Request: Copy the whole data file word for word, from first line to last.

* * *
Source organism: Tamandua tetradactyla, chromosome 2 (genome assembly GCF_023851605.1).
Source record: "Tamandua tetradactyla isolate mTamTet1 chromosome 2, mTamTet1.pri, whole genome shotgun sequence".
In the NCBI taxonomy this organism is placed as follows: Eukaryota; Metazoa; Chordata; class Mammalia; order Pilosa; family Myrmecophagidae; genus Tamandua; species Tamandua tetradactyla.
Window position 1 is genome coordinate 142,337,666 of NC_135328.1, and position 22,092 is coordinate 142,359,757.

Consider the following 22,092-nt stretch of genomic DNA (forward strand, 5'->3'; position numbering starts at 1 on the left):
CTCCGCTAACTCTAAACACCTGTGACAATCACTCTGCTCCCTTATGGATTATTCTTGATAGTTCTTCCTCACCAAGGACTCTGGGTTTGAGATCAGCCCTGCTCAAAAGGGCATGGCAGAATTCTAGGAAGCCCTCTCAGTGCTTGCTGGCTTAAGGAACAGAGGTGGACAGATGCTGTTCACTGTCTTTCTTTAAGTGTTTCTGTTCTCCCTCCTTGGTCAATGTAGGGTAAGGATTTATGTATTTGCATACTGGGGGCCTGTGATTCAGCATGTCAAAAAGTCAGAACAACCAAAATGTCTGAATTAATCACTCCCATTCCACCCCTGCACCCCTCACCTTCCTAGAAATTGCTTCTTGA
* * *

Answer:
Source organism: Tamandua tetradactyla, chromosome 2 (genome assembly GCF_023851605.1).
Source record: "Tamandua tetradactyla isolate mTamTet1 chromosome 2, mTamTet1.pri, whole genome shotgun sequence".
In the NCBI taxonomy this organism is placed as follows: Eukaryota; Metazoa; Chordata; class Mammalia; order Pilosa; family Myrmecophagidae; genus Tamandua; species Tamandua tetradactyla.
Window position 1 is genome coordinate 142,337,666 of NC_135328.1, and position 22,092 is coordinate 142,359,757.

Consider the following 22,092-nt stretch of genomic DNA (forward strand, 5'->3'; position numbering starts at 1 on the left):
CTCCGCTAACTCTAAACACCTGTGACAATCACTCTGCTCCCTTATGGATTATTCTTGATAGTTCTTCCTCACCAAGGACTCTGGGTTTGAGATCAGCCCTGCTCAAAAGGGCATGGCAGAATTCTAGGAAGCCCTCTCAGTGCTTGCTGGCTTAAGGAACAGAGGTGGACAGATGCTGTTCACTGTCTTTCTTTAAGTGTTTCTGTTCTCCCTCCTTGGTCAATGTAGGGTAAGGATTTATGTATTTGCATACTGGGGGCCTGTGATTCAGCATGTCAAAAAGTCAGAACAACCAAAATGTCTGAATTAATCACTCCCATTCCACCCCTGCACCCCTCACCTTCCTAGAAATTGCTTCTTGA